|Authored by:||Matt Maura|
|Source:||Bahamas Information Services|
|Date:||February 27, 2017|
HMBS Coral Harbour Base – The Government of The Bahamas has seen “significant returns” in the country’s interdiction efforts -- particularly against poaching and migrant smuggling -- as a result of its investment in the Sandy Bottom Project, Minister of National Security, the Hon. Dr. Bernard J. Nottage said.
The National Security Minister said statistics indicate that the Defence Force has made tremendous progress in the area of maritime interdiction.
“Over the past five years, the Defence Force has apprehended over 6,000 undocumented migrants, captured 13 Dominican vessels with over 180,000 pounds of fisheries resources, rescued or assisted over 600 lives at sea, and has provided disaster relief assistance to thousands of Bahamians during times of hurricanes,” Dr. Nottage added.
The Sandy Bottom Project got its official start in 2014 after the Government made a commitment that year to invest almost one-quarter of a billion dollars into the modernization of the Royal Bahamas Defence Force through the Project. The aim is to facilitate the decentralization of the Defence Force through the development of bases at strategic locations in the northern, central and southern Bahamas, while helping in the war on transnational crimes such as gun, narcotics and human smuggling and poaching.
The “Sandy Bottom Project” represents the single largest capital investment the Government of the Bahamas has ever made in the Royal Bahamas Defence Force since its inception in 1980. Total cost of the project is $232 million. The Project supports the acquisition of patrol craft, dredging of harbours and the development of bases and port facilities.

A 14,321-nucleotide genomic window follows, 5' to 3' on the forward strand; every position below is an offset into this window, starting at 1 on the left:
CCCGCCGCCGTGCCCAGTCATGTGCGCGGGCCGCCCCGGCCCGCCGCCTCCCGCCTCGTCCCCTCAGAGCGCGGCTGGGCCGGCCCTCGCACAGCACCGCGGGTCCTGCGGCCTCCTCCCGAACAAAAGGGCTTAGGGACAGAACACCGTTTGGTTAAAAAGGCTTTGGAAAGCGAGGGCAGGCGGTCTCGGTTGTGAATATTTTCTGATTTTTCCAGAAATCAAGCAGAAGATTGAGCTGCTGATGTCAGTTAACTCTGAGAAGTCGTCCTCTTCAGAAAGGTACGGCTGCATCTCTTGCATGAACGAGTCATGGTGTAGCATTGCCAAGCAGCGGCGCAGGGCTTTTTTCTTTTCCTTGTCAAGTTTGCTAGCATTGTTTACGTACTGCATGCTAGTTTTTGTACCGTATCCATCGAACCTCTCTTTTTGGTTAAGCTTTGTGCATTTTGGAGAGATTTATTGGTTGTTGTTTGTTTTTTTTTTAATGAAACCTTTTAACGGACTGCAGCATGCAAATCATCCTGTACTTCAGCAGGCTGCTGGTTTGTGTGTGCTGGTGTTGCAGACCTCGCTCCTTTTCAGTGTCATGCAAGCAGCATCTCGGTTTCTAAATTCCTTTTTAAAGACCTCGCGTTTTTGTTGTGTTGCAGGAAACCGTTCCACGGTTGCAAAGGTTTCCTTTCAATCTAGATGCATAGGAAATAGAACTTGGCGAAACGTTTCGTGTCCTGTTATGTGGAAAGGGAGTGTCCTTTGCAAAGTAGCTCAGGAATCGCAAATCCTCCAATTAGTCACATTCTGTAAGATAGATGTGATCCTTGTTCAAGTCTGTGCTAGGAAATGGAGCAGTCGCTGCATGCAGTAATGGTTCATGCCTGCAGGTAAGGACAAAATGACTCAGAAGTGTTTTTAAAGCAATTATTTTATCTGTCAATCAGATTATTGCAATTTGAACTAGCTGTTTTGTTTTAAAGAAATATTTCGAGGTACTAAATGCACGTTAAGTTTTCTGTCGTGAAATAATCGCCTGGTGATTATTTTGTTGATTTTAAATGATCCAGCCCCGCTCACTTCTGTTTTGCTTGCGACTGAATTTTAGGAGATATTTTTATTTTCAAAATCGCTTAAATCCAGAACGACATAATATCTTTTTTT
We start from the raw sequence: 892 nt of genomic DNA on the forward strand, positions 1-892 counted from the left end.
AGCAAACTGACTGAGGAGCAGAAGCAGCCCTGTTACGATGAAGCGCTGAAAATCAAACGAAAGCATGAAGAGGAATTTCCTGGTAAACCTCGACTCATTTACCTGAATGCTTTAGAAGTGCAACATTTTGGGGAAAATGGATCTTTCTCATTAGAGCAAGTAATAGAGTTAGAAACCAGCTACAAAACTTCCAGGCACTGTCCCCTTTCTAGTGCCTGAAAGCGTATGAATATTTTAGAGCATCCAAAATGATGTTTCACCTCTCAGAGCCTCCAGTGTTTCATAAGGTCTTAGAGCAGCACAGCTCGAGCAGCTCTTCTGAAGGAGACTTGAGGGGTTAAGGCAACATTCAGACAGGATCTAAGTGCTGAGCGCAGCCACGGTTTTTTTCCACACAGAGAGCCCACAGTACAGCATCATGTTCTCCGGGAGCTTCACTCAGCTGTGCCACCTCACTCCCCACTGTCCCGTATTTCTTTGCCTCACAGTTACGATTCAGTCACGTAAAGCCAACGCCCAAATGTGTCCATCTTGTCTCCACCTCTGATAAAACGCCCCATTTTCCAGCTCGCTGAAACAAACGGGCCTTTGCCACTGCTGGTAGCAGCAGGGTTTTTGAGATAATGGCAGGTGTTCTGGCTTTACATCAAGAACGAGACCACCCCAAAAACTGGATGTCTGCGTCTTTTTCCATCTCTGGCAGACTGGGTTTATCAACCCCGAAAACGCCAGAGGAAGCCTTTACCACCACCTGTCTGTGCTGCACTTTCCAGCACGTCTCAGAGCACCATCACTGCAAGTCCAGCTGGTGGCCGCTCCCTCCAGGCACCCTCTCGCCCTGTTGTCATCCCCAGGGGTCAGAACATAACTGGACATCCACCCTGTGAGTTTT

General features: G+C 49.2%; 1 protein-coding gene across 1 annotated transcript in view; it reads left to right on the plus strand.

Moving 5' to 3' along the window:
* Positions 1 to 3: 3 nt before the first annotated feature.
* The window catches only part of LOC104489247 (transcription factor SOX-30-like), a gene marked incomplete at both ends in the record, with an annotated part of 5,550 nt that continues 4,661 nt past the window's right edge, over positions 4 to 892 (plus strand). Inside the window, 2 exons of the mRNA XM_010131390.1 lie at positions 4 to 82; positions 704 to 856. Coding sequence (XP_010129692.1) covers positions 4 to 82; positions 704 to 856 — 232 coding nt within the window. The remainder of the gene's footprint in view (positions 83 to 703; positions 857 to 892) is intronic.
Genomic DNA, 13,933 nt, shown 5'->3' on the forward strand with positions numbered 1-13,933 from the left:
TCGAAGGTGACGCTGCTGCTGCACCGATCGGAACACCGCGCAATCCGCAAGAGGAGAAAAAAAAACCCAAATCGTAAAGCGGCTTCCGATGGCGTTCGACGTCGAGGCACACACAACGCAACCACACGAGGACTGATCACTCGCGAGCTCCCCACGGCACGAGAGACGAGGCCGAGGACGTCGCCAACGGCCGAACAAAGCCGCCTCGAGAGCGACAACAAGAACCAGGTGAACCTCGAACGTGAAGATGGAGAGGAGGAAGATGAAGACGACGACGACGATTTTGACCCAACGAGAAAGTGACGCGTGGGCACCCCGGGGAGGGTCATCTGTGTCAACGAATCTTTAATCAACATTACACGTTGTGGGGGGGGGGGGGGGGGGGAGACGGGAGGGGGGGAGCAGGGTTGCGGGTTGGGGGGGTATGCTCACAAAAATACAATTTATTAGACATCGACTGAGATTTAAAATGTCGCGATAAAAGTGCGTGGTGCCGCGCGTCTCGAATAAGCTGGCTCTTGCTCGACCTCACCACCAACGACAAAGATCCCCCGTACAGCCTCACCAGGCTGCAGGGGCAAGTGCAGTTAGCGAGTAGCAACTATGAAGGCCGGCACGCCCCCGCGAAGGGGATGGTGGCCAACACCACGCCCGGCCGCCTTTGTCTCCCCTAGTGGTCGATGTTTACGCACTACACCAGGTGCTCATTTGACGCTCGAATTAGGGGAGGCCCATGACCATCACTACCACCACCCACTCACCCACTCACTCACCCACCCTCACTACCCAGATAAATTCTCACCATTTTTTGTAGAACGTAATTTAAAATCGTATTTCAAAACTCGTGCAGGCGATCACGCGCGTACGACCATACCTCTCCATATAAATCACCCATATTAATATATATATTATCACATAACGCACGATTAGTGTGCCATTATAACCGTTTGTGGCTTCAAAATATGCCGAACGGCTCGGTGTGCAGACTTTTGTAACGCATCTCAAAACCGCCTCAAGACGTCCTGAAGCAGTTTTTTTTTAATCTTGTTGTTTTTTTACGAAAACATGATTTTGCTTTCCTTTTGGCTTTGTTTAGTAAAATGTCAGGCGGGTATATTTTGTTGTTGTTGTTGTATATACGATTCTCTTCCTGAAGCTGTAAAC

Addressing the commissioning ceremony for the HMBS KAMALAMEE, Friday, February 24, Dr. Nottage said the Sandy Bottom Project will facilitate the implementation of the Defence Force’s decentralization programme through the development of Defence Force bases at strategic locations in the northern, central and southern Bahamas, along with deployment of personnel, ships and aircraft.
The HMBS KAMALAMEE is designed for coastal and inshore operations. With modern communication, navigation equipment and armament, HMBS KAMALAMEE is “suitably equipped” to safeguard the territorial integrity of The Bahamas while providing maritime law enforcement capability throughout the country.
The Defence Force has already received nine state-of-the-art vessels as a result of the Sandy Bottom Project. These include the HMBS Lawrence Major, a 187-foot multi-functional cargo carrier; four, 140-ft patrol vessels, and four, 100-ft. patrol craft.
Additionally, the harbours at HMBS Coral Harbour, Matthew Town, Inagua and Gun Point, Ragged Island, have been dredged to accommodate patrol craft. Quay walls and jetties have also been constructed under the agreement.
A state-of-the-art Operations Command Centre is currently being constructed at HMBS Coral Harbour Base that will further strengthen the Defence Force’s operational coverage of The Bahamas’ 100,000-square-mile maritime domain in the fight against illegal migration, poaching of marine resources, arms smuggling, illicit narcotics, human trafficking and potential terrorist related activities.
Decentralization is expected to enhance the Defence Force’s overall efficiency in conducting search and rescue and disaster relief operations, in addition to maintaining marine navigational aids for the safety of lives at sea and ashore.
“Upon the completion of this Administration’s undertakings in the arena of maritime security, the Defence Force would have laid the groundwork for the decentralization of its operations and the country will be unprecedentedly positioned to effectively deal with cross-border criminal activities,” Dr. Nottage added.